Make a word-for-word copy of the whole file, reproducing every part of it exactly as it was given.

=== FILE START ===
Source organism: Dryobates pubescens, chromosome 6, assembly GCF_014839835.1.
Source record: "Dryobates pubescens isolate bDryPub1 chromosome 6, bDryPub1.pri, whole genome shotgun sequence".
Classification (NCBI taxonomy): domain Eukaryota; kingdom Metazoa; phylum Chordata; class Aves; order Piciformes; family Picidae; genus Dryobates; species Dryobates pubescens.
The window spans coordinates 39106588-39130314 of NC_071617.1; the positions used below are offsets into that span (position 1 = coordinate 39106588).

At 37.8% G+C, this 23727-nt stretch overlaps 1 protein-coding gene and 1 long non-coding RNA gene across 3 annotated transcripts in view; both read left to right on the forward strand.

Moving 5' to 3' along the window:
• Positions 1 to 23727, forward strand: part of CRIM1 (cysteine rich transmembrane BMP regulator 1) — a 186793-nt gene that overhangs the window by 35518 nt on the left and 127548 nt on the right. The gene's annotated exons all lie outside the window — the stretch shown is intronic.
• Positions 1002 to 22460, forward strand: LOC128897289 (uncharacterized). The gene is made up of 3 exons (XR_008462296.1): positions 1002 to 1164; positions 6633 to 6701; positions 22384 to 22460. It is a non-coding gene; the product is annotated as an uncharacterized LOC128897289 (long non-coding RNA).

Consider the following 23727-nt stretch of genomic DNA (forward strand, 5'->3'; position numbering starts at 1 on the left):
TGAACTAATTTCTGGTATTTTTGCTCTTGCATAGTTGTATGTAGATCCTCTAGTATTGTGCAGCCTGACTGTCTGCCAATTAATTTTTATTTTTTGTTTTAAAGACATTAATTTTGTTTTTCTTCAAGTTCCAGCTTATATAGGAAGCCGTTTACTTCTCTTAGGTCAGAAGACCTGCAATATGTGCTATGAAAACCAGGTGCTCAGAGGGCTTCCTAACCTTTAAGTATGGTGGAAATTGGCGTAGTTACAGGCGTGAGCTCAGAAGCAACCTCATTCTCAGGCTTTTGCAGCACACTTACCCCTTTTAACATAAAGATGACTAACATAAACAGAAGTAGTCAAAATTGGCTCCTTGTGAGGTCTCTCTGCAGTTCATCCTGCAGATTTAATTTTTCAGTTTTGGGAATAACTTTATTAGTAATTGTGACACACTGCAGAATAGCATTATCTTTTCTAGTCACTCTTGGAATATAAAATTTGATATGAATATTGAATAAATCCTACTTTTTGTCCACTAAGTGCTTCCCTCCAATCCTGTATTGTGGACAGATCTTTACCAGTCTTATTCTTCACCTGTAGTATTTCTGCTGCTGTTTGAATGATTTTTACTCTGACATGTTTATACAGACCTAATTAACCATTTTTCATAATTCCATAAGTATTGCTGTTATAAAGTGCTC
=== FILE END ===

Source organism: Dryobates pubescens, chromosome 6, assembly GCF_014839835.1.
Source record: "Dryobates pubescens isolate bDryPub1 chromosome 6, bDryPub1.pri, whole genome shotgun sequence".
Classification (NCBI taxonomy): domain Eukaryota; kingdom Metazoa; phylum Chordata; class Aves; order Piciformes; family Picidae; genus Dryobates; species Dryobates pubescens.
The window spans coordinates 39106588-39130314 of NC_071617.1; the positions used below are offsets into that span (position 1 = coordinate 39106588).

At 37.8% G+C, this 23727-nt stretch overlaps 1 protein-coding gene and 1 long non-coding RNA gene across 3 annotated transcripts in view; both read left to right on the forward strand.

Moving 5' to 3' along the window:
• Positions 1 to 23727, forward strand: part of CRIM1 (cysteine rich transmembrane BMP regulator 1) — a 186793-nt gene that overhangs the window by 35518 nt on the left and 127548 nt on the right. The gene's annotated exons all lie outside the window — the stretch shown is intronic.
• Positions 1002 to 22460, forward strand: LOC128897289 (uncharacterized). The gene is made up of 3 exons (XR_008462296.1): positions 1002 to 1164; positions 6633 to 6701; positions 22384 to 22460. It is a non-coding gene; the product is annotated as an uncharacterized LOC128897289 (long non-coding RNA).

Consider the following 23727-nt stretch of genomic DNA (forward strand, 5'->3'; position numbering starts at 1 on the left):
TGAACTAATTTCTGGTATTTTTGCTCTTGCATAGTTGTATGTAGATCCTCTAGTATTGTGCAGCCTGACTGTCTGCCAATTAATTTTTATTTTTTGTTTTAAAGACATTAATTTTGTTTTTCTTCAAGTTCCAGCTTATATAGGAAGCCGTTTACTTCTCTTAGGTCAGAAGACCTGCAATATGTGCTATGAAAACCAGGTGCTCAGAGGGCTTCCTAACCTTTAAGTATGGTGGAAATTGGCGTAGTTACAGGCGTGAGCTCAGAAGCAACCTCATTCTCAGGCTTTTGCAGCACACTTACCCCTTTTAACATAAAGATGACTAACATAAACAGAAGTAGTCAAAATTGGCTCCTTGTGAGGTCTCTCTGCAGTTCATCCTGCAGATTTAATTTTTCAGTTTTGGGAATAACTTTATTAGTAATTGTGACACACTGCAGAATAGCATTATCTTTTCTAGTCACTCTTGGAATATAAAATTTGATATGAATATTGAATAAATCCTACTTTTTGTCCACTAAGTGCTTCCCTCCAATCCTGTATTGTGGACAGATCTTTACCAGTCTTATTCTTCACCTGTAGTATTTCTGCTGCTGTTTGAATGATTTTTACTCTGACATGTTTATACAGACCTAATTAACCATTTTTCATAATTCCATAAGTATTGCTGTTATAAAGTGCTC